A sexual hype from America has crossed the Atlantic and is finding fertile ground in European countries such as the Netherlands. The so-called ‘orgasm injection’ is claimed to increase sexual excitement, deliver better orgasms, give women a tighter vagina and men a larger penis, prevent incontinence and solve erectile dysfunction. The first clinic on Dutch soil, Artz Medical in Rotterdam, is run by physician Olivier Groh, who says it ‘really works’. However, at €1000,- per treatment it’s not exactly cheap, and effects are said to last only temporary. Moreover, these amazing promises are not backed by any scientific evidence, according to many critical physicians and sexologists.
The Vereniging tegen de Kwakzalverij (Dutch Society against Quackery) is skeptical. “It makes no sense at all”, says Cees Renckens, a former gynaecologist and board member of the society. “It takes blood, tinkers a bit with it and then injects it back in. And that is supposed to make your penis longer and your vagina more flexible? It’s quackery, I’m convinced of that.”
He calls it ‘absolutely repulsive’ that the clinic is making boatloads of money off a treatment which hasn’t been demonstrated scientifically to work. “It’s a scandal that this man is still a GP. He should know better than to trick people out of their money with false hope. There is no such thing as a quick fix when it comes to sexual dysfunctions and complaints, those often involve complex problems. This treatment cannot be distinguished from fraud. The Health Care Inspectorate should take measures against the clinic.”
When inquired, the Dutch Health Care Inspectorate responded they are currently conducting an investigation into the practice.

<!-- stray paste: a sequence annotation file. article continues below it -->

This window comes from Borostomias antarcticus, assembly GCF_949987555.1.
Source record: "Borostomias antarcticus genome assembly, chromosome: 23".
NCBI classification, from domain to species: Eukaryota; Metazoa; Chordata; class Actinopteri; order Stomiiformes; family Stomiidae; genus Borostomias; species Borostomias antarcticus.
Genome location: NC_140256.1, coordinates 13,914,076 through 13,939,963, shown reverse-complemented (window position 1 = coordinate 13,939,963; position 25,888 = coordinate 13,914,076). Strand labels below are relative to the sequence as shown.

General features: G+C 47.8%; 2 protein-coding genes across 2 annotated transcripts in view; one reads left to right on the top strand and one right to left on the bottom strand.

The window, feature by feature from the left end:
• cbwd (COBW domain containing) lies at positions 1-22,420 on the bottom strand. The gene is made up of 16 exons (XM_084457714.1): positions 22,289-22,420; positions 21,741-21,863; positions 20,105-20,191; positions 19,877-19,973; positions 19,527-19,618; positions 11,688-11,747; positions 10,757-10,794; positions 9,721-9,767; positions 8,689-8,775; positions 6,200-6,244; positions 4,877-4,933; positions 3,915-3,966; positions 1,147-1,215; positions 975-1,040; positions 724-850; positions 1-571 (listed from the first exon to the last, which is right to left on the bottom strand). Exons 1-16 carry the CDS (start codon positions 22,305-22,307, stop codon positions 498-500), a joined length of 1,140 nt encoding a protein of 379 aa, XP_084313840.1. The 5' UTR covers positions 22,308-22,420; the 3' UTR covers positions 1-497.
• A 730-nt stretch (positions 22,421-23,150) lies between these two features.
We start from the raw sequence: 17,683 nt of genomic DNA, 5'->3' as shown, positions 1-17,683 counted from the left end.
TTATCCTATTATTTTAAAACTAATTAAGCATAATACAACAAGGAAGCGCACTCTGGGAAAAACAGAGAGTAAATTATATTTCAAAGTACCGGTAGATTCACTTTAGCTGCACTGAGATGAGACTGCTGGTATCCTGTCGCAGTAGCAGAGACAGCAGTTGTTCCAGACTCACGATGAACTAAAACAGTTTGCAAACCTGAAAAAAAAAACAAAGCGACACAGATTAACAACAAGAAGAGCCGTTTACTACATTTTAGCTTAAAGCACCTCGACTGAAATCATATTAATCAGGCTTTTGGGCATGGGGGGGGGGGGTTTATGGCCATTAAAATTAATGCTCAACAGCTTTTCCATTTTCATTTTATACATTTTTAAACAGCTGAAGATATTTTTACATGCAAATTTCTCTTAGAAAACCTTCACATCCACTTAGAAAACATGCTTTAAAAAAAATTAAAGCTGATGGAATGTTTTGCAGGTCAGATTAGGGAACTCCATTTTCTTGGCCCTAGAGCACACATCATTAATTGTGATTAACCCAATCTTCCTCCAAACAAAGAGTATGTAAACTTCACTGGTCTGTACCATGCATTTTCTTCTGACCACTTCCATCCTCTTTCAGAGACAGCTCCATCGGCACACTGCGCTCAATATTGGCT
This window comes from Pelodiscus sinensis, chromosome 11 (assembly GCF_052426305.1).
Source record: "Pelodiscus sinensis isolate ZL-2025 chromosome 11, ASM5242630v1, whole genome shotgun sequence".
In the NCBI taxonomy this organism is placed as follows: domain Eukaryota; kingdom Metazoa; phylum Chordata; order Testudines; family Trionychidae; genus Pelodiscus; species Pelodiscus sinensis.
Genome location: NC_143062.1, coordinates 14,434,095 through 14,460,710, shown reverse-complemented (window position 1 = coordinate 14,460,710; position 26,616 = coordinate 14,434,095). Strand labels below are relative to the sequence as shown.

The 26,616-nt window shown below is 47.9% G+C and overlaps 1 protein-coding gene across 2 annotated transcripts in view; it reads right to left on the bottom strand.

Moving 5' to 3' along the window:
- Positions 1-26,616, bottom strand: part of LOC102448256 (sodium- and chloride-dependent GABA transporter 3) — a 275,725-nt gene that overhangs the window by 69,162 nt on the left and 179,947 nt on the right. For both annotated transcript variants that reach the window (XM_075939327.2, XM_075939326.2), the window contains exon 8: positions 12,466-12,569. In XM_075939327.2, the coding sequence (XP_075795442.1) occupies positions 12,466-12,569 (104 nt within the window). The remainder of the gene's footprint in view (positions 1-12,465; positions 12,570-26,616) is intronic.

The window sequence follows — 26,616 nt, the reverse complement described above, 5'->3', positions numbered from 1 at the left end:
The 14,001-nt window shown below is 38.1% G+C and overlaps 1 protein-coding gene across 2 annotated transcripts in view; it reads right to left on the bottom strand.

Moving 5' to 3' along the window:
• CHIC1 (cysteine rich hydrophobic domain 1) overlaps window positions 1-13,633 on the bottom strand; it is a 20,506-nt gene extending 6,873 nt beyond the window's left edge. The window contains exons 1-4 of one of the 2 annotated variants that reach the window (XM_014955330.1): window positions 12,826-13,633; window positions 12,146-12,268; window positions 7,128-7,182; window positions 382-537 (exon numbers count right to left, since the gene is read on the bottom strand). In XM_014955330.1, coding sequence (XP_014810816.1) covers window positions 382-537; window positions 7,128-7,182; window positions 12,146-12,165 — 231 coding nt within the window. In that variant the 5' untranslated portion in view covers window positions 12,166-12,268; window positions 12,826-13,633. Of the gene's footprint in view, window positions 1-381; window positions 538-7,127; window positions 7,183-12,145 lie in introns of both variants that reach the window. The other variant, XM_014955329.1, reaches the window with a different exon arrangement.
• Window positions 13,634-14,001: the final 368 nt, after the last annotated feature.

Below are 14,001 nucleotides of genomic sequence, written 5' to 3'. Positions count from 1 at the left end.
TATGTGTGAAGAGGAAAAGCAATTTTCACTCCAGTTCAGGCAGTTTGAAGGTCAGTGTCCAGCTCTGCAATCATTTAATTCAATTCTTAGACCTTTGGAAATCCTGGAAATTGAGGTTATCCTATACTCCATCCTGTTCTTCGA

The alternative cancer treatment clinic of Klaus Ross in Bracht, Germany was recently closed after one Flemish and two Dutch cancer patients received fatal injections. Two Dutch women who were hospitalised are still recovering.
According to Menso Westerouen van Meeteren, former inspector at the Dutch Health Care Inspectorate and currently working for the Vereniging tegen de Kwakzalverij (Dutch Society against Quackery), this and similar incidents involving German Heilpraktiker (alternative healers) could have been prevented if Germany had put more rigorous regulations on alternative medicine. The Netherlands passed strict laws on healers three years ago, in the wake of the tragic death of famous actress Sylvia Millecam. ‘For example, since then, alternative therapists are obliged to inform their patients if there is a better regular treatment, and if the patient rejects that treatment, they are forced to break off contact.’
In 1943, David Karel de Jongh M.D. defended a Ph.D. dissertation on homeopathy, which he ended by concluding that homeopathy should be abolished. He based his judgment on his meticulous examination of many hundreds of articles and books and his experiences while working for quite some time in a homeopathic hospital in Utrecht, the Netherlands.
The dissertation has been is digitised in its entirety by Stichting Skepsis, because, according to secretary Jan Willem Nienhuys, ‘de Jongh’s conclusions [on homeopathy] are still as valid as ever’. A summary of de Jongh’s research can be read in English here, in Dutch here and in German here.